cast drawing sargent
The Dancing Faun, after the Antique, John Singer Sargent

Despite their dedication to technical achievement and their objective standards for teaching it, the Royal Academicians were eventually replaced with academicians concerned with ideas, rather than skill. The Salon des Refusés, of which there were four, and subsequent avant-garde exhibitions demonstrated that skill-based education was not a necessity in terms of monetary success and public recognition. Thus, a pedagogy several centuries old was largely abandoned, dismissed as an offensive remnant of the past. Despite these roadblocks, the classical training persisted into the present day through various limited channels (see the artistic lineages linked below) and began to be revisited around the 1960’s. This revival began roughly a decade after students at both Harvard University and the Pennsylvania Academy of Fine Arts intentionally smashed portions of their cast collections in an effort to further break from the classical tradition (Merás). Fortunately, classically trained artists today know that their education does not dictate the path of their career or even their style of painting. We now see them exploring a wider range of artistic fields including: video game design, tattooing, movie CGI, cartooning, and illustration, while often continuing to paint on the side.

The Life Class at the Royal Academy of Fine Arts, Wilhelm Bendz

While the seed of this Realist revival may have been planted in the late 1960’s with Atelier Lack, its proliferation began with the second generation of artists who established their own schools (Torres). The United States alone currently boasts over 40 such institutions. In spite of this revival, classical training is still not widely offered in public institutions (universities, or extant Royal Academies alike) and pursuing it is still actively discouraged by most Western universities. Due to its affiliation with the academies of the past, classical training is continually derided as unoriginal, anachronistic, repressive, elitist, and/or irrelevant. Many still consider it an inherently biased style of art, i.e. to be a Realist artist is to invalidate other types of artistic representation. Despite these harsh criticisms, schools offering classical training continue to grow. So, just as the Royal Academies’ repressive system perhaps cultivated the avant-garde, so to is the push for conceptual and abstract art ironically renewing an interest in skill-based studio art education.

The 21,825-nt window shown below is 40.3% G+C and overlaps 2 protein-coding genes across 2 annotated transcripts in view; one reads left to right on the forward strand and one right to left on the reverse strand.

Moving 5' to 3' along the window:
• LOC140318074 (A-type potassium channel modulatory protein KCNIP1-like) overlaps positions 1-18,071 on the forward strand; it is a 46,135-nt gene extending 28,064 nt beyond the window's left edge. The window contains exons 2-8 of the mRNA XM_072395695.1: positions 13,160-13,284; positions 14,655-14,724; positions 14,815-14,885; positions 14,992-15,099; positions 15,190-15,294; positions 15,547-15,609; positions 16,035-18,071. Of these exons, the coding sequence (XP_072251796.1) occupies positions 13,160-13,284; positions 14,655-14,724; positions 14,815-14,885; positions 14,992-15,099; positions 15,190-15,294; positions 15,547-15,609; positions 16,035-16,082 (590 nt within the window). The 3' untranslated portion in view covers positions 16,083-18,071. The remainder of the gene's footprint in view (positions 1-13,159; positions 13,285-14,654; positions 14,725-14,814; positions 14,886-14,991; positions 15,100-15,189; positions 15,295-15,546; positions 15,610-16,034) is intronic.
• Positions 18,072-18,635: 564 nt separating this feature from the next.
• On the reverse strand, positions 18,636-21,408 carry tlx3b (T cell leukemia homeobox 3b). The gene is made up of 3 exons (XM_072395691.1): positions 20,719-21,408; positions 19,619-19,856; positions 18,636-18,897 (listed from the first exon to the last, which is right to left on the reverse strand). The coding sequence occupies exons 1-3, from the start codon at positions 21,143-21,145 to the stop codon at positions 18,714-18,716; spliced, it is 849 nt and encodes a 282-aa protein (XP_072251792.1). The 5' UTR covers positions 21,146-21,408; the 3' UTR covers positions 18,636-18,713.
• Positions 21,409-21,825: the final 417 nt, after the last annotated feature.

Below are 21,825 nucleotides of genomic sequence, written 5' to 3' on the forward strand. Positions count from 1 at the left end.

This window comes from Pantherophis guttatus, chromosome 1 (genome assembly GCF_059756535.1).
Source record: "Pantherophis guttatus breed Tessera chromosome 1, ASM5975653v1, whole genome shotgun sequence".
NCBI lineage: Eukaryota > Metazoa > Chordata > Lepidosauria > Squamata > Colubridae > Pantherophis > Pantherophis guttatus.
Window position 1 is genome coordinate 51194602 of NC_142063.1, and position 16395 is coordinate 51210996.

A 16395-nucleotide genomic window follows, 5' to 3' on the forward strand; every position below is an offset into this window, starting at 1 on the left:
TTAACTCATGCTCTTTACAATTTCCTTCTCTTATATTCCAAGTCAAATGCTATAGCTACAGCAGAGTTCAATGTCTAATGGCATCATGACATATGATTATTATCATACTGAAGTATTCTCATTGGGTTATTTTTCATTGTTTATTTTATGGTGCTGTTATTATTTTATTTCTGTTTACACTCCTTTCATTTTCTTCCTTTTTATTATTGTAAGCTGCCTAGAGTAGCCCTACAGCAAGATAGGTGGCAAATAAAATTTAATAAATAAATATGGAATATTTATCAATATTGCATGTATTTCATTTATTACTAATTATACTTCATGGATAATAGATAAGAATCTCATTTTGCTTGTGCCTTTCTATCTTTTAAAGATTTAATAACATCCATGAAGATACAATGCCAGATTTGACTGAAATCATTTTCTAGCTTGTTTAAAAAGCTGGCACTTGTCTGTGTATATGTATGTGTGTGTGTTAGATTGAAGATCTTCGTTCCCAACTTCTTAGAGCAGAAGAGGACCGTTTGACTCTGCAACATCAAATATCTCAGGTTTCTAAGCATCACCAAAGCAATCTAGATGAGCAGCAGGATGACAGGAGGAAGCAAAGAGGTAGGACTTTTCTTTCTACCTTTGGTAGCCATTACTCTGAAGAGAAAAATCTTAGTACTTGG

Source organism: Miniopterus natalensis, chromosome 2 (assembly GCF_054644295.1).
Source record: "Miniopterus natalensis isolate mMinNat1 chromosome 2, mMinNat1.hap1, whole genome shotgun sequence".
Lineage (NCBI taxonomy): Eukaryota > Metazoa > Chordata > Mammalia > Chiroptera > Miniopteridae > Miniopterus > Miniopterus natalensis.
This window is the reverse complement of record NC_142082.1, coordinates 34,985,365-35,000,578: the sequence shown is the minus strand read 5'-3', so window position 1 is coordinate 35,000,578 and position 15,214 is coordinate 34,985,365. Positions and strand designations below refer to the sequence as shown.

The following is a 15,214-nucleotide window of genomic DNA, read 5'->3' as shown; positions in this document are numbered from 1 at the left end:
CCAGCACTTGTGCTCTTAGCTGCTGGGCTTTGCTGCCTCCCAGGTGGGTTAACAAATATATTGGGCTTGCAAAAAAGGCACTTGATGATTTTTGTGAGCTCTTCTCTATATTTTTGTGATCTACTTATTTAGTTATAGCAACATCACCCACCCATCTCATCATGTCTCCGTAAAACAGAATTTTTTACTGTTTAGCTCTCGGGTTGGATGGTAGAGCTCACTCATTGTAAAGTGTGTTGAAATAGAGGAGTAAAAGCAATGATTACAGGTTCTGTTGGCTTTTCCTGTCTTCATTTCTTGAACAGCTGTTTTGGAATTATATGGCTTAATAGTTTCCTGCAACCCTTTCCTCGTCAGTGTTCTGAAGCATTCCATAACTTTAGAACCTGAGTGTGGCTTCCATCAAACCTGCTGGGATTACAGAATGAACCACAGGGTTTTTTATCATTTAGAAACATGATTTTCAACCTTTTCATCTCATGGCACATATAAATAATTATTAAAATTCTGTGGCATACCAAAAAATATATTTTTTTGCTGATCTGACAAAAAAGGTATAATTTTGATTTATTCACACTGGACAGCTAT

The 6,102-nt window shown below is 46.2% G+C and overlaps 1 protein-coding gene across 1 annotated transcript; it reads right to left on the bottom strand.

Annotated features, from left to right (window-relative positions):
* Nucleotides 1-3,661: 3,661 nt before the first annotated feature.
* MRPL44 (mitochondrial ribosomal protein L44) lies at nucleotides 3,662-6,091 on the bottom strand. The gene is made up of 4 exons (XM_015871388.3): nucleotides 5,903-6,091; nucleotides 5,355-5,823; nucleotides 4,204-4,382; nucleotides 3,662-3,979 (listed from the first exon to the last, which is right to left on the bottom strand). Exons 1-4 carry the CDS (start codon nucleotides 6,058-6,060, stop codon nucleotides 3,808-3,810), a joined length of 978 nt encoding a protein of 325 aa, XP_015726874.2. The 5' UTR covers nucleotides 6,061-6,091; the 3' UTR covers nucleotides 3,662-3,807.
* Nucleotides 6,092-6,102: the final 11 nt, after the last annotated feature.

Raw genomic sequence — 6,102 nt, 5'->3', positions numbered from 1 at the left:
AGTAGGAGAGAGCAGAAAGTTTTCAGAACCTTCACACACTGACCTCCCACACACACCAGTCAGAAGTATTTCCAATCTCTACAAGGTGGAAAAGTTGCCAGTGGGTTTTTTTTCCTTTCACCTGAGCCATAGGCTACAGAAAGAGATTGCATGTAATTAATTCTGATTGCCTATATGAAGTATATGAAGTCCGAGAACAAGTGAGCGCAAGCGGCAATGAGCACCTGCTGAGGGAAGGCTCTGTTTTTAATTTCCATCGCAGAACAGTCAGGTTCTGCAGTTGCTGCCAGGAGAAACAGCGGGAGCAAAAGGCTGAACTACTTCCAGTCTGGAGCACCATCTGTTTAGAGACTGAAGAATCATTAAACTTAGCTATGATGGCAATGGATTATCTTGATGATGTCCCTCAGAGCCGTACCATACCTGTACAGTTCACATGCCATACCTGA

Despite pressure from various non-representational art movements, classical training persisted into the 21st century. Nowadays classically trained artists are in a unique position. Free from the constraints of the Salons and able to investigate ideas put forth by the avant-garde, they can now explore uncharted territory in the realm of Realism. Furthermore, by communicating in a visual style that is universally decipherable, Realist painters have the ability to reach an incredibly wide audience. Yet, the first step in any artistic endeavor, whether it be dance, writing, or music, is the full mastery of one’s craft. Just as an author could not write a novel without knowing grammar, so too must the painter master his medium, and classical training is a time-honored method by which to attain that mastery.

Suggested Reading:
Artistic Family Tree by Timothy Stotz. http://timothystotz.com/flowering-staircase/
Artistic Family Tree by Golden Gate Atelier  .

Paquette, Jonathan. Classical Realist Art: The Continuance of Representational Painting.

Louis Torres. The Legacy of Richard Lack. 2006
Méras, Phyllis. The Historic Shops & Restaurants of Boston. New York: Little Bookroom, 2007. Print.

Visit the Realist Art Resource website for more information.